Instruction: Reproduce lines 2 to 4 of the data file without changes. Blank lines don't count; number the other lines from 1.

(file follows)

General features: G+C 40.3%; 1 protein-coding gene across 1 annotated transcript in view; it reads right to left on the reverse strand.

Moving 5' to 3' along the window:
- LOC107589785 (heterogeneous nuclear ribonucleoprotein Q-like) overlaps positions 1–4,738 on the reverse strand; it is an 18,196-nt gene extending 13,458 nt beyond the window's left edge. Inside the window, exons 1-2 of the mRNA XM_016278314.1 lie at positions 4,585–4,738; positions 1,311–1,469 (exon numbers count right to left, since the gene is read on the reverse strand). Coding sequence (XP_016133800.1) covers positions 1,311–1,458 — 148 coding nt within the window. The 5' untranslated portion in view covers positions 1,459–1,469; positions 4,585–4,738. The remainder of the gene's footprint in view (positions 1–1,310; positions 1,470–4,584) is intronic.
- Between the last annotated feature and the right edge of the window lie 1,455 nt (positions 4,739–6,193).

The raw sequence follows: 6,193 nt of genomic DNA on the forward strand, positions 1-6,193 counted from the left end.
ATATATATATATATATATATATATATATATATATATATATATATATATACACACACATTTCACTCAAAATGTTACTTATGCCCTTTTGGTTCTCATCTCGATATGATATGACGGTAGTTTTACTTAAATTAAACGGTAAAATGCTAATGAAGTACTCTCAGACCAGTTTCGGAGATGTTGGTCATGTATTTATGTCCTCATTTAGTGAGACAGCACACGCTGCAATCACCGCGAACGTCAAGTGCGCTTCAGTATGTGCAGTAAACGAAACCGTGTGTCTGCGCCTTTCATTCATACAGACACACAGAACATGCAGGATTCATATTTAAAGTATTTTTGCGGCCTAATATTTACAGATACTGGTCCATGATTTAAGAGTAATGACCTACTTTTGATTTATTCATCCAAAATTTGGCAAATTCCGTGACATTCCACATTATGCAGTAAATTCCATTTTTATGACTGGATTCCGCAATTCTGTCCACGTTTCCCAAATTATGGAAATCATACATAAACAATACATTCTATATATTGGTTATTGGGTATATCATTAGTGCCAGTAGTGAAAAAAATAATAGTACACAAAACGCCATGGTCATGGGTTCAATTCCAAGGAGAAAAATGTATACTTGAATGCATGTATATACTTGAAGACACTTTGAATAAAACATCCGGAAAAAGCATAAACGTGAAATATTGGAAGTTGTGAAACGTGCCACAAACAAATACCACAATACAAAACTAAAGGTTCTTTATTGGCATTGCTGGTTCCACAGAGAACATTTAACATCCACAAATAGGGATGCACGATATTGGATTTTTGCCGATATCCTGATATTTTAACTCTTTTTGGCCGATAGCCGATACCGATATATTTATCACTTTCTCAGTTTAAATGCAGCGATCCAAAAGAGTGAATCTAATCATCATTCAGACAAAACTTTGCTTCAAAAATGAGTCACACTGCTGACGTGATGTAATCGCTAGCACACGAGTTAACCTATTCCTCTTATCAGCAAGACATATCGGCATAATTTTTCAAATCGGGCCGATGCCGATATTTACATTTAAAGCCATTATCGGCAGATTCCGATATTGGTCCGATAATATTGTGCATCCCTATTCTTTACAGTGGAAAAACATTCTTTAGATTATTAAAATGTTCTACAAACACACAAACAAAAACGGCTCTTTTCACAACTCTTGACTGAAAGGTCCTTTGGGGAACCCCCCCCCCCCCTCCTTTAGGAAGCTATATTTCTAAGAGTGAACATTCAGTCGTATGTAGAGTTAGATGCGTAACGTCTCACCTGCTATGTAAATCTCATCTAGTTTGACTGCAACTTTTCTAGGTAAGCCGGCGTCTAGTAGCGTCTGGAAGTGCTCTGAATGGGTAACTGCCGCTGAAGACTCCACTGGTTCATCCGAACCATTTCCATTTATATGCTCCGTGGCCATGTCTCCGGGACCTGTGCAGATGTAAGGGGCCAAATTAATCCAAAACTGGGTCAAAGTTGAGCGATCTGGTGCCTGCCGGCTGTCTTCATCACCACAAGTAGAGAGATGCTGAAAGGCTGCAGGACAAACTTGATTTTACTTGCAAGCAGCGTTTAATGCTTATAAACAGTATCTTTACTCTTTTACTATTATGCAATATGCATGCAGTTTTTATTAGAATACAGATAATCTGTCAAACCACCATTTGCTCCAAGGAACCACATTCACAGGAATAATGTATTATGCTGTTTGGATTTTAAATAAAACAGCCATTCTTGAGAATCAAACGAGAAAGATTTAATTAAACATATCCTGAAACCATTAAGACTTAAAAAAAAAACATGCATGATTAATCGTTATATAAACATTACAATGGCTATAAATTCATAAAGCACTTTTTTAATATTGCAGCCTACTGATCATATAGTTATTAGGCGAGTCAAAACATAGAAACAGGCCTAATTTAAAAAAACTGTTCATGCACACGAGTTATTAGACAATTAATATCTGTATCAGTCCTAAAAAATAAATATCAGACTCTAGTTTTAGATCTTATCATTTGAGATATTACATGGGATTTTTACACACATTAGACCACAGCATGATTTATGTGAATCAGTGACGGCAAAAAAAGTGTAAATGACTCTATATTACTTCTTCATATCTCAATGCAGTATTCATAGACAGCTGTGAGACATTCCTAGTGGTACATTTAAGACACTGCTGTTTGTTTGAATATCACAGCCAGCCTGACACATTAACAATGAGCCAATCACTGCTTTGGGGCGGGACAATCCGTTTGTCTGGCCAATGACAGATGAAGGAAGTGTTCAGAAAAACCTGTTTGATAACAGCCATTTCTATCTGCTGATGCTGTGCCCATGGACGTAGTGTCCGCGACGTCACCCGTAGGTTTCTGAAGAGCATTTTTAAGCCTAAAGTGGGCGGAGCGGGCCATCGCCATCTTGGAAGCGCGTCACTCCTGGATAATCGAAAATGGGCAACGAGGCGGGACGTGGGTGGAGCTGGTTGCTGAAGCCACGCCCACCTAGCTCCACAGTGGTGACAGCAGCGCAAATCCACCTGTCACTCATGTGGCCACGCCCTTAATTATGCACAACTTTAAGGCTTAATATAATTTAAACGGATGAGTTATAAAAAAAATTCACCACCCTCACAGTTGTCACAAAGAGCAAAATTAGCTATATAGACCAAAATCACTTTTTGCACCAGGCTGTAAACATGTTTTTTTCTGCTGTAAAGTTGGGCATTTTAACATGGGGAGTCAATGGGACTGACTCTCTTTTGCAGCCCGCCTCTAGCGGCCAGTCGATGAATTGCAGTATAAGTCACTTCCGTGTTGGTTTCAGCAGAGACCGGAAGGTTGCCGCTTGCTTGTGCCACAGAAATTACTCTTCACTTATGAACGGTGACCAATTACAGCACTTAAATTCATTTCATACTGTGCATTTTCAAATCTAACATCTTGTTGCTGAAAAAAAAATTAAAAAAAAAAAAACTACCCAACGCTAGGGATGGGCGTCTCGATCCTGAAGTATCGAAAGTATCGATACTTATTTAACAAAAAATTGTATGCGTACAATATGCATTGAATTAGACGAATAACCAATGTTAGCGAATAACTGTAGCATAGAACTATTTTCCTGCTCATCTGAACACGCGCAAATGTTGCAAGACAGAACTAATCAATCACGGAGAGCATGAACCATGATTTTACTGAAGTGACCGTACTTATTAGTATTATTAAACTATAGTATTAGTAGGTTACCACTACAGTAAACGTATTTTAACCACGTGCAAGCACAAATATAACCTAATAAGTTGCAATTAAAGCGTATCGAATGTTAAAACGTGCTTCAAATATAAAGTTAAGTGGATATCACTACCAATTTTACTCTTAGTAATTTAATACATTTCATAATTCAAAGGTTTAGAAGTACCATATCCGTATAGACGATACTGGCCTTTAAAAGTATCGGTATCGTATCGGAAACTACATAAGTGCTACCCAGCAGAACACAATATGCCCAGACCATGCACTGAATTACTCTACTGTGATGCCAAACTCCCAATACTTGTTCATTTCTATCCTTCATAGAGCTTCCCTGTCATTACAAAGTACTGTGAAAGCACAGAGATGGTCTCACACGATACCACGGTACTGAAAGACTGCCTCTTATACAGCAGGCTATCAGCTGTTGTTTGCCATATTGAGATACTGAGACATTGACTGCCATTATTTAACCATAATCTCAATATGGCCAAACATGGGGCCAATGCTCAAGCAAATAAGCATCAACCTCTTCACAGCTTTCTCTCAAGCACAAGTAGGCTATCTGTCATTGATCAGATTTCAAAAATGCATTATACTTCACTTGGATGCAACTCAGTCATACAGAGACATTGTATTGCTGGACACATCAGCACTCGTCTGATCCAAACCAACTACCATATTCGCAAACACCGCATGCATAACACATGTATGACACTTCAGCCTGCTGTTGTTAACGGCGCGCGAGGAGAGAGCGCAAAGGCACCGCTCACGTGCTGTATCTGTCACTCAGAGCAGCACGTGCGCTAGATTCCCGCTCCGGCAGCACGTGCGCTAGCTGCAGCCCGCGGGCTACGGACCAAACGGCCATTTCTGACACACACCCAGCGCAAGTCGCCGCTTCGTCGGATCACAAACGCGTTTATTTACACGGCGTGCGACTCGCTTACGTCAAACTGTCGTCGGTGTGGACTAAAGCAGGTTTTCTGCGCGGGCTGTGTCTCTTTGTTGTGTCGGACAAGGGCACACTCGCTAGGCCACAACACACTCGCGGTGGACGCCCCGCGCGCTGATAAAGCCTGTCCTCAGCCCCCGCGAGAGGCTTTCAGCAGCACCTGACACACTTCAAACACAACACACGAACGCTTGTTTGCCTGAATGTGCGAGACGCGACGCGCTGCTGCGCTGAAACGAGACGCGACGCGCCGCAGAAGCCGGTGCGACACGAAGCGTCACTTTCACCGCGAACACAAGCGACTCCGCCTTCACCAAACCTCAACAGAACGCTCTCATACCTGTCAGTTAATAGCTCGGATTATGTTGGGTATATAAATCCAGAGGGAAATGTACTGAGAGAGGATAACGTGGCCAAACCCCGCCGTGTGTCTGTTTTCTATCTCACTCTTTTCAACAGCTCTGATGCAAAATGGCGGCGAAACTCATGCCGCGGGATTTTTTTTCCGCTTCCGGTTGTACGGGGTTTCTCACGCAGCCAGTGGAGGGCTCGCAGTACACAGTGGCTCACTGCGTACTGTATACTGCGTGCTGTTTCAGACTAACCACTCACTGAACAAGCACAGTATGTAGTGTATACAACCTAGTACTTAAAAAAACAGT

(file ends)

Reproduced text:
Moving 5' to 3' along the window:
- LOC107589785 (heterogeneous nuclear ribonucleoprotein Q-like) overlaps positions 1–4,738 on the reverse strand; it is an 18,196-nt gene extending 13,458 nt beyond the window's left edge. Inside the window, exons 1-2 of the mRNA XM_016278314.1 lie at positions 4,585–4,738; positions 1,311–1,469 (exon numbers count right to left, since the gene is read on the reverse strand). Coding sequence (XP_016133800.1) covers positions 1,311–1,458 — 148 coding nt within the window. The 5' untranslated portion in view covers positions 1,459–1,469; positions 4,585–4,738. The remainder of the gene's footprint in view (positions 1–1,310; positions 1,470–4,584) is intronic.
- Between the last annotated feature and the right edge of the window lie 1,455 nt (positions 4,739–6,193).